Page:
Out of control with a smidgen of humility

We do so much better when we acknowledge we aren’t in control

By David Salt

The wealthier a country or an individual household, the less concerned they were toward the seriousness of climate change. So concluded French and Australian researchers reviewing survey data from 10,000 households in 11 OECD countries. They hypothesized that richer households (and countries) are less concerned about climate change because wealth provides a buffer against some of the related risks. This leads people in wealthier countries and households to perceive a greater sense of control over climate change impacts, which in turn results in lower levels of concern.

Pretty disturbing, huh?

And yet it’s quite in keeping with Australia’s laggardly response to the growing spectre of climate change. Coral reefs can bleach and biodiversity can collapse but, as a developed nation, we continue to elect conservative governments that turn their back on climate change using misleading arguments about the cost of climate action on the economy (misleading and dishonest because it never factors in the cost of not acting – but that would involve listening to the science!). Whereas our poorer Pacific neighbours are very concerned about climate change and begging for us to do more yet we happily ignore them and their concerns.

And yet, in recent years the threat (and reality) of not being in control has brought out the best in many Australians (just not so much in our national government).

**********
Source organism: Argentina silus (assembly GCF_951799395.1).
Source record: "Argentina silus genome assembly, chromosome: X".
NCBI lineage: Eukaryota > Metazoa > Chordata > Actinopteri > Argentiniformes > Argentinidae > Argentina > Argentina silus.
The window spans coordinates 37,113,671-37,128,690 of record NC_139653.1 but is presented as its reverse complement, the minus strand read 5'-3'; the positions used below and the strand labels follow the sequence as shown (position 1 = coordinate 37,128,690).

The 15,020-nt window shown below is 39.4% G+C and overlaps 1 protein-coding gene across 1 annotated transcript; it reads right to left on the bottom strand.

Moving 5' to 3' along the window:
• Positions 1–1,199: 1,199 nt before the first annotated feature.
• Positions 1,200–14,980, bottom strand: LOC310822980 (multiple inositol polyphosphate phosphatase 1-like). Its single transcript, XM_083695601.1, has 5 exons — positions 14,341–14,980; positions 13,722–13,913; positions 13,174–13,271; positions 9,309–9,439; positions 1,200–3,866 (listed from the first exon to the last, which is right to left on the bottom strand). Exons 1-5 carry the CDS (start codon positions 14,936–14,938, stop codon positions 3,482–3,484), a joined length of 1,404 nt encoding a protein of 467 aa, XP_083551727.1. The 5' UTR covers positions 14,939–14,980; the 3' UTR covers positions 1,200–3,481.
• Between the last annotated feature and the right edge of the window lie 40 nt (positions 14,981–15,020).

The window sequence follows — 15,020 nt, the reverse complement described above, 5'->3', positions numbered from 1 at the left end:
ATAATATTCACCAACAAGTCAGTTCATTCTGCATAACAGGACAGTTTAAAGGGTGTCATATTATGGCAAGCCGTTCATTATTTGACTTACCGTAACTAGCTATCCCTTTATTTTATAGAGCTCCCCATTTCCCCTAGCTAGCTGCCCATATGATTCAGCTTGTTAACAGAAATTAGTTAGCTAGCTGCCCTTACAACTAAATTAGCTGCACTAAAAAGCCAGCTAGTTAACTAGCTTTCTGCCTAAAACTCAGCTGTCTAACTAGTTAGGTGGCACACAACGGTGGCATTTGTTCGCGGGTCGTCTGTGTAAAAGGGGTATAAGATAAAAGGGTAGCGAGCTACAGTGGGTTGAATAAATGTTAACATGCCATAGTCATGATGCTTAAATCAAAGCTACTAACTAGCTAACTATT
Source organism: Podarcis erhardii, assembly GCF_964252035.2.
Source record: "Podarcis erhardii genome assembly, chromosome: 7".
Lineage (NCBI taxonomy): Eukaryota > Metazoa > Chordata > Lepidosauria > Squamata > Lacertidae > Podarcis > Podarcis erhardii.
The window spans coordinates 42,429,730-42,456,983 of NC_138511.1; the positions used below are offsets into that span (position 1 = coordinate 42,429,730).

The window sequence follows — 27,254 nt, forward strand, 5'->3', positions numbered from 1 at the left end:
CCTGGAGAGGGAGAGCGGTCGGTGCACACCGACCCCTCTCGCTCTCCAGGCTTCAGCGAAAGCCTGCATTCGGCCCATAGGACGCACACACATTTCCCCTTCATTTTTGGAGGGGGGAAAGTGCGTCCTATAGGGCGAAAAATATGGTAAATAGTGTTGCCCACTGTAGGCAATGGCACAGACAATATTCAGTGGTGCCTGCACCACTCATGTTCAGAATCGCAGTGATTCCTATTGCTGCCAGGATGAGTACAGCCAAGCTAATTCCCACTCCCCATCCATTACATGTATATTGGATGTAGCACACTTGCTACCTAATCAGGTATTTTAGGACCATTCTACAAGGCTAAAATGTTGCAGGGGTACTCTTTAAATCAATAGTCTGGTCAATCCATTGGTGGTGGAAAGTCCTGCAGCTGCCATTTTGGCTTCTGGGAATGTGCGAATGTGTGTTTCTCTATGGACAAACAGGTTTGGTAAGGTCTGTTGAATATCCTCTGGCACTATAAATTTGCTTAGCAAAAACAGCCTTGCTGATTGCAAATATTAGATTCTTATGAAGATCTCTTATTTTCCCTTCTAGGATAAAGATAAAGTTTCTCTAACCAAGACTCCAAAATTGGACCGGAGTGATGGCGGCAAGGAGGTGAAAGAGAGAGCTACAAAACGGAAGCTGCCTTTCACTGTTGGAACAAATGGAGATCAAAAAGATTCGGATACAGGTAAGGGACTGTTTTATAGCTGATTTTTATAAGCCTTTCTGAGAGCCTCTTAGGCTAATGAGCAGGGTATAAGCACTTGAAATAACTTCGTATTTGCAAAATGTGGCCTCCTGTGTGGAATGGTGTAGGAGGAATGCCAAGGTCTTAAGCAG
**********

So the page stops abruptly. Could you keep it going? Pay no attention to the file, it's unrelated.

A Black Summer

Australians have considerable experience with bushfires but the fire season of 2019/20 – our Black Summer – was of a scale without precedent. The forest ecosystems along our eastern seaboard all went up in flames, and there was nothing anyone could do about it.

Prior to this fiery catastrophe, an eminent group of retired emergency workers pleaded with the government to take heed of the climate science, predicting a catastrophic fire season was just around the corner; but they were ignored.

“Don’t tell us what to do,” our national government effectively said. “We’re in control, we’ve got it covered.” Of course, as events were to show, they didn’t.

There was enormous loss of property and life; although given the intensity and scale of the conflagration mercifully few people perished when compared to earlier wildfires (173 people died in Victoria’s Black Saturday fire of 2009 as compared to 34 throughout the much bigger Black Summer period).

Indeed, it was the tragedy of the 2009 Black Saturday event that changed our national mindset to how we approach big wildfires. The hard truth of these fires is that they can’t be managed and when they occur the priority has to be saving life and getting out.

To my mind, the brutal savagery of the Black Summer was a wakeup call to our national identity. We’re not actually in control, and we should set our priorities accordingly.

The silver lining

We were still licking our wounds from the fires when a new uncontrollable menace began rolling around the world at the beginning of 2020 in the form of a novel corona virus, slaying the sick and aged in its wake.

Overseas, every populist leader who downplayed the threat of CoVid 19 in order to keep their economies chugging along (think Trump, Johnson, Bolsonaro and Duterte) invited mass death into their populations with legacies still to be reckoned. A sense of superiority and control mixed with a fair degree of libertarian dismissal about the fate of others proved to be a fertile pasture for an incredibly infectious and highly lethal disease.